Fallacies of Bestness

Jeffrey Rosen has a cute question for Eric Holder:

Do you agree with Mr. Obama’s implication that the Supreme Court needs someone who will side with the powerless rather than the powerful? What if the best nominee happens to be a white male?

I think this nicely underscores a totally fallacious way of thinking about the Supreme Court. Rosen’s question implies that it’s sort of akin to putting together an all-star hitting lineup. You want the nine guys with the best OPS+ available. And if you need to water that lineup down to make sure there’s a shortstop on the list, well, you may have your reasons for doing so but you’re unquestionably watering down the ability of your hitting squad.

But the reality is that ability has little to do with Supreme Court appointments. It’s not that ability is irrelevant—you couldn’t just pick anyone. You want a person who’s familiar with legal reasoning and legal writing, who’s worked with constitutional caselaw, etc. But there are way more than nine people in the country who possess the relevant qualifications. And as far as qualifications go, that’s about all there is to say. It’s not as if were Ruth Bader Ginsburg to step down it would become crucially important that the “10th best” judge in the country be elevated to the top nine. What would that even mean? You’d need her replacement to be up to the task but after that other kinds of considerations take over. And it’s completely legitimate to think that seeking a modicum of diversity on the Court is an important consideration. It’s been traditional for decades now to have at least one Jewish member of the court. That may cease to be demographically tenable at some point, but the idea of having one member of a minority religious group on the bench both enhances the legitimacy of rulings on religious freedom cases and ensures that a certain perspective is present. Similarly for members of racial minority groups. And, of course, the same holds for women.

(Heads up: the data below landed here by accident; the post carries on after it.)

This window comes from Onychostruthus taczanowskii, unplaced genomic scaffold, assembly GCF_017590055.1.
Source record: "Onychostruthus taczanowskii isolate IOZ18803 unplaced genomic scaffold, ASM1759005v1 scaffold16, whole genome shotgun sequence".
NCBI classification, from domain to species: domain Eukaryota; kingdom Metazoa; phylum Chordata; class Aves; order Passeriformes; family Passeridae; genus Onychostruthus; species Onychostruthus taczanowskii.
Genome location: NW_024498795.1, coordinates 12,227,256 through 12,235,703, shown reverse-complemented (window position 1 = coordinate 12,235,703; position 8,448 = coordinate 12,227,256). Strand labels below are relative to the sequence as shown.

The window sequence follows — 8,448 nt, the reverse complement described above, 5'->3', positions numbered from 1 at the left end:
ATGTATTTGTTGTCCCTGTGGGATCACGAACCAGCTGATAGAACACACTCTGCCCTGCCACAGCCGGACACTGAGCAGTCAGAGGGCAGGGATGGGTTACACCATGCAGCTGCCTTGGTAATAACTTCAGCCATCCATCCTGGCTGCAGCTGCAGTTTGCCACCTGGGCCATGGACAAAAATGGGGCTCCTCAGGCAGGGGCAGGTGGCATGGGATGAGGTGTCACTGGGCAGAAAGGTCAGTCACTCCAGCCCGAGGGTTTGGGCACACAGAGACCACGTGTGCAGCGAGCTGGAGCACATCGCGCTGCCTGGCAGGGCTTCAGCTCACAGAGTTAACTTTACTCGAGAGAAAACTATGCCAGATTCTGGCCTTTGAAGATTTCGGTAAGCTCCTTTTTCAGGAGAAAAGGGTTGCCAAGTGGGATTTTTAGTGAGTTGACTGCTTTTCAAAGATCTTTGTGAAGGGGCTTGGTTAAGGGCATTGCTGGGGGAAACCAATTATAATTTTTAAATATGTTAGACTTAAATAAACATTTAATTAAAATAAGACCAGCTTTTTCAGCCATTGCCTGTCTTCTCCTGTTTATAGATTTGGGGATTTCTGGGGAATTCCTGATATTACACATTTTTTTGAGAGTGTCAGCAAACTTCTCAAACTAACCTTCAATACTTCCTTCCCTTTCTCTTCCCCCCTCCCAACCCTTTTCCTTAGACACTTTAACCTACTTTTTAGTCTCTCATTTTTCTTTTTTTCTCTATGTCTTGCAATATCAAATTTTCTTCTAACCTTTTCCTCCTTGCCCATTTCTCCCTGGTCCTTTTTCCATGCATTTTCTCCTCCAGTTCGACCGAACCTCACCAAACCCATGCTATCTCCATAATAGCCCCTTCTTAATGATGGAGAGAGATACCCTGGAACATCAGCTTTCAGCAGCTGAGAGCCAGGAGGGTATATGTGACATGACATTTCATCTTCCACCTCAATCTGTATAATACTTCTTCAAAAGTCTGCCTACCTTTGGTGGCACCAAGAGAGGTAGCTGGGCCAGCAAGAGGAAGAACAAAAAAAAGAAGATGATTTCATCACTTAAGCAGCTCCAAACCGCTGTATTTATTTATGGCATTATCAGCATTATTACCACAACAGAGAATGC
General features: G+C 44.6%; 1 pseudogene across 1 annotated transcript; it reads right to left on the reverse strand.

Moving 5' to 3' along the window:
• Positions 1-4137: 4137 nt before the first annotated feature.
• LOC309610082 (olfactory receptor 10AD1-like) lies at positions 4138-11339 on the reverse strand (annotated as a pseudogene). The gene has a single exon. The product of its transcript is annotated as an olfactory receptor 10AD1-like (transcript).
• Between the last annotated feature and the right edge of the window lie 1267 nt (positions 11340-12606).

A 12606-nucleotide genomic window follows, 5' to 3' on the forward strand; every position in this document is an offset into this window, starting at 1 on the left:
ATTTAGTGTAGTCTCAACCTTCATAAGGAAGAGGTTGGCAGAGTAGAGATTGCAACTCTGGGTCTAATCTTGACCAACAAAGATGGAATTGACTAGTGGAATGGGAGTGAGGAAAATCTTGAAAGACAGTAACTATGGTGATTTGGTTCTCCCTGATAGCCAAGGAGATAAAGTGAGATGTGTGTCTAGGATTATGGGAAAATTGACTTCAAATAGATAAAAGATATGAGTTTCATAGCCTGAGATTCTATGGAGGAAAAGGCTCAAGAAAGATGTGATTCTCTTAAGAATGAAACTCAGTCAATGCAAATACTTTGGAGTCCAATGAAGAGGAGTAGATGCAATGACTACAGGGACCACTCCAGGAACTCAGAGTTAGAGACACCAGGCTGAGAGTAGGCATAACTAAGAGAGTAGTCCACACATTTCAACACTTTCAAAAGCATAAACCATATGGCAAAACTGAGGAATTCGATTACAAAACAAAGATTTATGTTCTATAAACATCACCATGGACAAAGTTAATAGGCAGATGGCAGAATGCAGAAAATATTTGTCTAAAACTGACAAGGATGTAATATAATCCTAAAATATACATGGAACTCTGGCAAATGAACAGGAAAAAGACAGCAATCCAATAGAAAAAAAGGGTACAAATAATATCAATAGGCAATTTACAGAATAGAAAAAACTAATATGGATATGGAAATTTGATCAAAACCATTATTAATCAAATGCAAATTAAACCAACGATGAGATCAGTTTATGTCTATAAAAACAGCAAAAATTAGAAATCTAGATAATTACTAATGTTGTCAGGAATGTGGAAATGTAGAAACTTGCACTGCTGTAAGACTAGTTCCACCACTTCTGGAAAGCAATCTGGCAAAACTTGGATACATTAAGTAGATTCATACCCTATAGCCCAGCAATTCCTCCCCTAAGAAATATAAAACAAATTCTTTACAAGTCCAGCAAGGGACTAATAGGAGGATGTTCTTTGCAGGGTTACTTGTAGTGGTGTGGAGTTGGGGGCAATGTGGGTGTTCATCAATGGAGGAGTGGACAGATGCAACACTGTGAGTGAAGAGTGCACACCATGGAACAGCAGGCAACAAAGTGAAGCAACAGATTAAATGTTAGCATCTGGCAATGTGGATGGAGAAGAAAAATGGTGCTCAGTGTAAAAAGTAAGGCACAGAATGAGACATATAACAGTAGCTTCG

For a court with no women on it to be making rulings about gender discrimination issues would look—and be—absurd. Indeed, given that women are 51 percent of the population, just one woman seems pretty dubious. So if you think it’s desirable to increase the diversity of the court—which I certainly do—then by definition it’s not going to be the case that “the best nominee happens to be a white male.” Of course if there were no women (or Hispanics) out there who were up to the job, that would be a different thing. But I don’t think anyone’s ever seriously tried to argue that. There are plenty of women out there right now serving in the kind of positions that qualify someone for a Supreme Court gig.